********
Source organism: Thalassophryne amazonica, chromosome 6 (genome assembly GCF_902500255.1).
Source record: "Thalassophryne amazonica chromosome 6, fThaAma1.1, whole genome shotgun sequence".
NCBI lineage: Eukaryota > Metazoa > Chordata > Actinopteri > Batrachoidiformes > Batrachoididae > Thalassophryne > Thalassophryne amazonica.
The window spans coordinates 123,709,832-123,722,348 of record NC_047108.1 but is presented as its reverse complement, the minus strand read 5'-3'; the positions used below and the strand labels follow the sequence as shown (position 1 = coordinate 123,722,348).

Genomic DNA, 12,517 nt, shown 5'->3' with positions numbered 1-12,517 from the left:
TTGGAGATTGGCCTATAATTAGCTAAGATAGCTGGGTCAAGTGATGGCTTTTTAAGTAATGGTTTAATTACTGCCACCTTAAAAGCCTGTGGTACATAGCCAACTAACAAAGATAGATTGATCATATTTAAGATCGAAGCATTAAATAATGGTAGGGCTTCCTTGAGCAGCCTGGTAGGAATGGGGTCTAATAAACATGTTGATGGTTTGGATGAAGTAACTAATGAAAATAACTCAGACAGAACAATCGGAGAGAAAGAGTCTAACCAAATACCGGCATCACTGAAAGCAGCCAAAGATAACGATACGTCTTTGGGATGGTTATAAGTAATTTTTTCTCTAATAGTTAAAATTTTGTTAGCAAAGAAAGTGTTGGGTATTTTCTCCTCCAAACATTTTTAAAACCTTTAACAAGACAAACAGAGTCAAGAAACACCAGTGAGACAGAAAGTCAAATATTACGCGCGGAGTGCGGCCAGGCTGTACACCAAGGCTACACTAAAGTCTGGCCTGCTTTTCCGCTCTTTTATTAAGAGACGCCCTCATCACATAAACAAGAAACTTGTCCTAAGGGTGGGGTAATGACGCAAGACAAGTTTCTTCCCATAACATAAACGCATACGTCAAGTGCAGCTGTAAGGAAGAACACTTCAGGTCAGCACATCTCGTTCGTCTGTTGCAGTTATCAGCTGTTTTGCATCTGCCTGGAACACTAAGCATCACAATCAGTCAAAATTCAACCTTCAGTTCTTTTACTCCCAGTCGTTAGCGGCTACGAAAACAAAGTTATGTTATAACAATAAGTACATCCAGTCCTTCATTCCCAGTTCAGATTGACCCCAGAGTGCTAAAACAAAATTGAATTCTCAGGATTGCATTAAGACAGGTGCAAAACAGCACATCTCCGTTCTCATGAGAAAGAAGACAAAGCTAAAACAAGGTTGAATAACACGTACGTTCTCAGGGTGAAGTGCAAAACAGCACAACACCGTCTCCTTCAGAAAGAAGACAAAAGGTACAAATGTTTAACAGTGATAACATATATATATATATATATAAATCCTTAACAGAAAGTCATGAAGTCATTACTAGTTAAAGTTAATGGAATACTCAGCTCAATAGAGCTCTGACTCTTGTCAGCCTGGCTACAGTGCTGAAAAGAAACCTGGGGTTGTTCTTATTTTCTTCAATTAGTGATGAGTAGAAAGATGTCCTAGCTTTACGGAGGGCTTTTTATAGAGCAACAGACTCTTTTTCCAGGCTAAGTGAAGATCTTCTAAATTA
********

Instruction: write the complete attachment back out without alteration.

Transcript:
Source organism: Thalassophryne amazonica, chromosome 6 (genome assembly GCF_902500255.1).
Source record: "Thalassophryne amazonica chromosome 6, fThaAma1.1, whole genome shotgun sequence".
NCBI lineage: Eukaryota > Metazoa > Chordata > Actinopteri > Batrachoidiformes > Batrachoididae > Thalassophryne > Thalassophryne amazonica.
The window spans coordinates 123,709,832-123,722,348 of record NC_047108.1 but is presented as its reverse complement, the minus strand read 5'-3'; the positions used below and the strand labels follow the sequence as shown (position 1 = coordinate 123,722,348).

Genomic DNA, 12,517 nt, shown 5'->3' with positions numbered 1-12,517 from the left:
TTGGAGATTGGCCTATAATTAGCTAAGATAGCTGGGTCAAGTGATGGCTTTTTAAGTAATGGTTTAATTACTGCCACCTTAAAAGCCTGTGGTACATAGCCAACTAACAAAGATAGATTGATCATATTTAAGATCGAAGCATTAAATAATGGTAGGGCTTCCTTGAGCAGCCTGGTAGGAATGGGGTCTAATAAACATGTTGATGGTTTGGATGAAGTAACTAATGAAAATAACTCAGACAGAACAATCGGAGAGAAAGAGTCTAACCAAATACCGGCATCACTGAAAGCAGCCAAAGATAACGATACGTCTTTGGGATGGTTATAAGTAATTTTTTCTCTAATAGTTAAAATTTTGTTAGCAAAGAAAGTGTTGGGTATTTTCTCCTCCAAACATTTTTAAAACCTTTAACAAGACAAACAGAGTCAAGAAACACCAGTGAGACAGAAAGTCAAATATTACGCGCGGAGTGCGGCCAGGCTGTACACCAAGGCTACACTAAAGTCTGGCCTGCTTTTCCGCTCTTTTATTAAGAGACGCCCTCATCACATAAACAAGAAACTTGTCCTAAGGGTGGGGTAATGACGCAAGACAAGTTTCTTCCCATAACATAAACGCATACGTCAAGTGCAGCTGTAAGGAAGAACACTTCAGGTCAGCACATCTCGTTCGTCTGTTGCAGTTATCAGCTGTTTTGCATCTGCCTGGAACACTAAGCATCACAATCAGTCAAAATTCAACCTTCAGTTCTTTTACTCCCAGTCGTTAGCGGCTACGAAAACAAAGTTATGTTATAACAATAAGTACATCCAGTCCTTCATTCCCAGTTCAGATTGACCCCAGAGTGCTAAAACAAAATTGAATTCTCAGGATTGCATTAAGACAGGTGCAAAACAGCACATCTCCGTTCTCATGAGAAAGAAGACAAAGCTAAAACAAGGTTGAATAACACGTACGTTCTCAGGGTGAAGTGCAAAACAGCACAACACCGTCTCCTTCAGAAAGAAGACAAAAGGTACAAATGTTTAACAGTGATAACATATATATATATATATATAAATCCTTAACAGAAAGTCATGAAGTCATTACTAGTTAAAGTTAATGGAATACTCAGCTCAATAGAGCTCTGACTCTTGTCAGCCTGGCTACAGTGCTGAAAAGAAACCTGGGGTTGTTCTTATTTTCTTCAATTAGTGATGAGTAGAAAGATGTCCTAGCTTTACGGAGGGCTTTTTATAGAGCAACAGACTCTTTTTCCAGGCTAAGTGAAGATCTTCTAAATTA